“He made the batsman, high-quality batsman, play and miss on a docile pitch in Sri Lanka in 80-degree heat.
“You sort of knew then that he had the potential to become a regular for England and there you have it, look what he’s done now.”
What’re your memories of the 2008 tour of New Zealand?
“I remember the Balmy Army being absolutely immense.
“My parents were there when I took my hat-trick in New Zealand. Yeah, it was a really nice tour in terms of taking wickets and doing well but it was just a great tour, all in all, with the amount of Barmy Army support we had.
“My dad never ever watched, he was an absolute nightmare because he was a nervous wreck, and he was there on that day.
“It was weird because I both saw them and at the end of the game, they came up to me and even dad gave me a hug.
“He bought me a bottle of whiskey, he loves whiskey but I absolutely hate it but I had no option to have a bit of a sip of it.
“Sort of a special tour. You always remember those tours where you do well and you help the team win. New Zealand is very special place and as I say, the Barmy Army were absolutely outstanding.”
Would you say that was your favourite tour?
“I think all tours are different as you Barmy Army guys will know. They’re all different, different continents, different people. I can’t specifically say one tour that I’ve been on, I’ve enjoyed them all.
“Even Bangladesh. You think ‘oh Bangladesh, third world country’, there was a Pizza Hut across the road. There were rats running over the bed but it’s a tour you always remember because it was so much fun.
“The memories you make as a team. That group camaraderie that is built when you go on tours and they’re not ideal but you make the most of it.”
Were you playing in the era where England teammates had to share rooms? Who was yours?
“I’ve had a few. I’ve shared a room with John Lewis, shared with Swanny quite a few times. Very entertaining, we didn’t get much sleep.
“I remember my debut when I play for Yorkshire and there was like a big drinking culture. I was only 18.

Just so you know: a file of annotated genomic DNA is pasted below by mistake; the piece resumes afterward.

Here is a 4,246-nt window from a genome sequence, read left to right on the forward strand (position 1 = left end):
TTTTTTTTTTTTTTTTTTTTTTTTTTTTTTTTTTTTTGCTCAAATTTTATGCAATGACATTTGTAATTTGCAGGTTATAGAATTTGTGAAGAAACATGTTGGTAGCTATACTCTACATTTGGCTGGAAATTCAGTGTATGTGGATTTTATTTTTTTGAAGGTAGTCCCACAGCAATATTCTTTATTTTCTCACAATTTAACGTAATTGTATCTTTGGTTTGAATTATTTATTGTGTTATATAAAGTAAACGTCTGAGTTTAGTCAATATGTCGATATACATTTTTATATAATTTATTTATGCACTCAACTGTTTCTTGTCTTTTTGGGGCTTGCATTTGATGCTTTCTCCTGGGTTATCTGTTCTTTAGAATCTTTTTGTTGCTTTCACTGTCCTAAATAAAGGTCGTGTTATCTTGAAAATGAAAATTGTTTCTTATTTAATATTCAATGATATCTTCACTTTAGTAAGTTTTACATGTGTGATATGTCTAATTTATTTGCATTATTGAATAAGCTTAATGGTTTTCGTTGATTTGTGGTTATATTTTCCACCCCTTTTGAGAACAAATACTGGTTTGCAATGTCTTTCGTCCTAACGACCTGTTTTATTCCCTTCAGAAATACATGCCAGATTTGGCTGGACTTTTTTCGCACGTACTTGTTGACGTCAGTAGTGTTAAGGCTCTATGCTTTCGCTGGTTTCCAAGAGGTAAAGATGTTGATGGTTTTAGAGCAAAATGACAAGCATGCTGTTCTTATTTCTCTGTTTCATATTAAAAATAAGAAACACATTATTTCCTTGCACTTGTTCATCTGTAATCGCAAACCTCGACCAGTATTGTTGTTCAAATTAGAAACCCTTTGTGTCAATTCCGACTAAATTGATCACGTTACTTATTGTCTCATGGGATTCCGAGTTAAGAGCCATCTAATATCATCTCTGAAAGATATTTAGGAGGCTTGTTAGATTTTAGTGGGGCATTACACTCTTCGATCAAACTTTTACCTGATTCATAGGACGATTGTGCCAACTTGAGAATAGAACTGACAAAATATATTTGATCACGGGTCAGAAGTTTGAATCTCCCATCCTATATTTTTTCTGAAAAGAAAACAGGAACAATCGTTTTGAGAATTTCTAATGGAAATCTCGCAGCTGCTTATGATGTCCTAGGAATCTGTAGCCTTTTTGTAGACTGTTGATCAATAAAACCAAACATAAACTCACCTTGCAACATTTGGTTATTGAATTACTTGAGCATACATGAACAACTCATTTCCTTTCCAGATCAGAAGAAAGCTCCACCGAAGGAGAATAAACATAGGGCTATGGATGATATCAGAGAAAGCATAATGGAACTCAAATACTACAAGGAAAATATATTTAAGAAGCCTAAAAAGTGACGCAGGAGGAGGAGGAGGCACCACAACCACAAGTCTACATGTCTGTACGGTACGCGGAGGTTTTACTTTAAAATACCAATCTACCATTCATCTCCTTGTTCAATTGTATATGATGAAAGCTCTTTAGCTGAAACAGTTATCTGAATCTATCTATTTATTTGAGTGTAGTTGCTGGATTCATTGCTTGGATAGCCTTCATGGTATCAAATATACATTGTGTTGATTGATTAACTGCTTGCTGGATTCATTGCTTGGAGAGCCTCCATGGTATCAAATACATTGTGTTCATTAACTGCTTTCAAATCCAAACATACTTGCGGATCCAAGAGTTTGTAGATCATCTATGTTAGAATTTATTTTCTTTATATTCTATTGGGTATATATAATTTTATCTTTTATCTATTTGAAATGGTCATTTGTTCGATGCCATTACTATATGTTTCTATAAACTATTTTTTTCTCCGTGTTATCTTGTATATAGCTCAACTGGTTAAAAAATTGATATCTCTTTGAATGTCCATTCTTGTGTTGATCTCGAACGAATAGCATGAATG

“You played hard but afterwards you went out and you had a few beers. It was my first tour and I think I got a lift with Bradley Parker. We were playing away somewhere and I was dying for a number two, like literally, it was touching my underpants and he veered off twice or pretended to veer off of the services and pull back on the motorway.
“Literally, when I got to Cardiff, it was in my pants, and he thought it was hilarious.
“That was my first game. That night they took me out and I got in at half four on a milk float with a milkman. I played all the next day. On the second night, you always had a team meal and a few drinks.
“I had to do the royal toast, I didn’t know what that was so I just stood up and said any old thing. I’d had four pints as an 18-year-old. I sat next to the scorer and I chundered mint choc chip ice cream all over him because I was so drunk. That was my debut.
“The lads absolutely killed me. I was bowling the next day and I was so hungover I could hardly see.”
What is your favourite game?
“It would have to be winning the T20 World Cup. Yorkshire winning back-to-back titles is one that sticks out in my mind but it would have to be winning the World Cup.
“In 2009 we were horrendous. We got knocked out, we lost to Holland. So to win in 2010 and in the Caribbean, you guys know how good it is there.
“England had not won a global tournament in a long time. We probably surprised a lot of teams in how we played. The celebrations were immense.”
How much do you put winning that tournament down to KP’s influence?
“He was massive. The beauty of T20 is that generally over a season, you would say that the team wins you tournaments but in T20 one individual can win you a game.
“You could sort of see when we got off the plane, he had that steely determination. He set the bar so high for us on that tour.
“We played some great cricket, it was so entertaining. All 11 contributed but he was different class. He played shots that I’d never seen against the likes of Shahid Afridi. Guys that were had big, big characters and that everyone thought would win them the game. He just took him down. He was so good. Ridiculously good.”